Legal Battles

Uniswap Hit with Wells Notice

On April 10, 2024, Uniswap Labs, one of the world’s largest decentralized cryptocurrency exchanges headquartered in New York City, was notified by the Securities and Exchange Commission (“SEC”) of potential enforcement action against the company. In a company blog post, Uniswap leadership emphasized their belief that the tokens offered on the platform are not securities and stated that the SEC has refused to create a path for businesses to register what tokens might be considered a security.

Additionally, the blog goes on to argue that the SEC lacks authority to regulate certain digital assets and the Uniswap Protocol, based on the following points:

1. The SEC only has jurisdiction over securities, and recent court decisions such as SEC v. Ripple and Risley v. Uniswap Labs, have indicated that secondary market transactions in digital assets generally do not constitute investment contracts, which are a type of security under US law.

2. Even if the court decisions do not foreclose the SEC’s arguments, the Uniswap Protocol, app, and wallet do not meet the legal definitions of securities exchange or broker, as demonstrated in the SEC v. Coinbase decision.

3. The UNI token does not meet the definition of an investment contract as established by the Howey test. Specifically, the blog states that there is no contract or promise between Uniswap and token holders and that there is no common enterprise in which the token’s value is dependent on. Further, the blog argues that the Uniswap ecosystem is sufficiently decentralized, like the Bitcoin and Ethereum networks.

A Victory for Coinbase

Coinbase, a global leader in the digital economy, has emerged victorious from a recent legal battle. The US Court of Appeals for the Second Circuit recently determined that Coinbase’s secondary sale of digital assets did not violate the Securities Exchange Act of 1934.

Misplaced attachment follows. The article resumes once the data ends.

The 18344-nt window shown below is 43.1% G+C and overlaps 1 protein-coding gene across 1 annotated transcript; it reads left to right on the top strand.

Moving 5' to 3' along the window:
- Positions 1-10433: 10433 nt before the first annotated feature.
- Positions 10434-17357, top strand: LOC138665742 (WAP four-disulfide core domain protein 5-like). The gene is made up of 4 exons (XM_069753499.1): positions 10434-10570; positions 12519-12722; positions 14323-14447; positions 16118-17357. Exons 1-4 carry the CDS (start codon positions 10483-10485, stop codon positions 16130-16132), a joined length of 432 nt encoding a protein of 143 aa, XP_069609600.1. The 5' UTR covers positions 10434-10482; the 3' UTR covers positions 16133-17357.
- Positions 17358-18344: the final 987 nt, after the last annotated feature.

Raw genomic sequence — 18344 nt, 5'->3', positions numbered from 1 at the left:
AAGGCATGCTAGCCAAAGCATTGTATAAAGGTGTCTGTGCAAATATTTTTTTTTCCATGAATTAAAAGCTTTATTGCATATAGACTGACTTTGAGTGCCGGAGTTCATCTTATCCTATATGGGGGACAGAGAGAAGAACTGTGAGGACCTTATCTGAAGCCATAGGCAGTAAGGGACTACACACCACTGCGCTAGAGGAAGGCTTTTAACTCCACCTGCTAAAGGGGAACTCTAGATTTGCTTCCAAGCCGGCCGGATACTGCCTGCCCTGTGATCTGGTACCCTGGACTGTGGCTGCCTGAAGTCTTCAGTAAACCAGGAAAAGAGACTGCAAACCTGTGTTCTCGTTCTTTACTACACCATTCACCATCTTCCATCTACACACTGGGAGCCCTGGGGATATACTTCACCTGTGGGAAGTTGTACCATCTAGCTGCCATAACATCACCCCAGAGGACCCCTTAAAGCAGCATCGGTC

During the proceedings, Coinbase argued that securities laws were not applicable to their case, asserting that the secondary sale of cryptocurrencies did not meet the criteria for securities transactions. The court, after evaluating various aspects of the case, decided to reverse some of the lower court’s decisions while upholding other aspects. The court acknowledged that under Section 12(a)(1) of the Securities Act of 1933, Coinbase could be held liable for selling unregistered securities. However, it dismissed the Plaintiff’s claims under the Exchange Act for lack of sufficient evidence of transaction-specific contracts that would have permitted rescission under Section 29.

Second Circuit Ruling Favors Ripple in Ongoing Legal Battle

The Second Circuit Court of Appeals recently refused to reconsider their decision in SEC v. Govil, which held that if a buyer suffers no financial loss, the SEC is not entitled to disgorgement from the seller. While not directly related to the Ripple case, the decision will certainly have a ripple effect that impacts the Ripple case.

Specifically, the SEC is seeking a $2 billion disgorgement in the Ripple case, which is being handled by the Second Circuit as well. Importantly, Ripple is required to submit its remedy-related opposition to the SEC’s opening brief by April 22, in which they are likely to cite the SEC v. Govil decision.

Legislative Advances

State-Level Regulatory Divergence